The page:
In January 2011, Tye was recruited to the State Department by his former Yale instructor Michael Posner, then Assistant Secretary of State.[7] He served in the State Department until April 2014, as section chief for Internet freedom in the State Department’s Bureau of Democracy, Human Rights, and Labor, where he was cleared to access Top Secret and Sensitive Compartmented Information.[8] In his official role, Tye sometimes traveled abroad and advocated for an open Internet, free of government surveillance.[9][10]

From 2014 to 2015, Tye was legal director and campaign director of Avaaz, a global civic activist organization.[11][12]

Whistleblowing[edit]

Internal channels[edit]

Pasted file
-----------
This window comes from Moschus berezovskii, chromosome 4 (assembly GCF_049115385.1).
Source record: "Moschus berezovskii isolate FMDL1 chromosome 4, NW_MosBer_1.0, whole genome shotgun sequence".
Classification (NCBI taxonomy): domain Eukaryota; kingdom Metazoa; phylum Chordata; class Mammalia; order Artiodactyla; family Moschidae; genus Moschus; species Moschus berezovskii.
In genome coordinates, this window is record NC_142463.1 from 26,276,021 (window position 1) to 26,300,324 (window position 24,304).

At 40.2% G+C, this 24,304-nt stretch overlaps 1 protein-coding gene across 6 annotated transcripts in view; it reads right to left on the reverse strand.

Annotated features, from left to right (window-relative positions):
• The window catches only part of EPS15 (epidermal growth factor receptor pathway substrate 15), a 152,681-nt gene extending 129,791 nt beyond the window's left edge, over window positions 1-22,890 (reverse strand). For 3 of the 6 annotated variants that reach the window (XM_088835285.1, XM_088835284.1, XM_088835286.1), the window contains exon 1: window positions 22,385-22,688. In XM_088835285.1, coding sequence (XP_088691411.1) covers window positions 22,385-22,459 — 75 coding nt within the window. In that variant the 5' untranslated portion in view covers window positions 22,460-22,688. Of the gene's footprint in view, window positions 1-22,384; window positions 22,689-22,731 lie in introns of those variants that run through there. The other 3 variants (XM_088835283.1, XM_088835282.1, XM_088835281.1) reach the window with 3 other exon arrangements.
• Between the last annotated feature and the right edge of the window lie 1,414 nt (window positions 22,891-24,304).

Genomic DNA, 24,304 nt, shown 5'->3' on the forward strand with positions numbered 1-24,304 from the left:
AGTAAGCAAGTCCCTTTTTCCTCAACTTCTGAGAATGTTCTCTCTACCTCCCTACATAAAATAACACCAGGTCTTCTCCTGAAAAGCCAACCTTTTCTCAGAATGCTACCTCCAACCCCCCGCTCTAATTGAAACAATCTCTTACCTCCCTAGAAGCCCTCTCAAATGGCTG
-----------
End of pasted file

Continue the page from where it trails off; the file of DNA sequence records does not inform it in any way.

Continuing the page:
In Fall 2013 and February 2014, Tye attended two classified National Security Agency briefings on Executive Order 12333, which was signed by President Ronald Reagan and amended by President George W. Bush.[1][7] Tye attended these briefings so that he could help prepare the State Department's response to the high-profile leaks disclosed by NSA whistleblower Edward Snowden.[11] Following a January 17, 2014 speech by President Barack Obama on NSA surveillance reforms that failed to mention changes to activities under E.O. 12333, Tye began to use internal channels at the State Department to press his concerns over the order.[9] Prior to leaving the State Department in April 2014, Tye filed a complaint with the Department's inspector general, asserting that the intelligence collection and retention policies being carried out under E.O. 12333 violated the Fourth Amendment to the United States Constitution.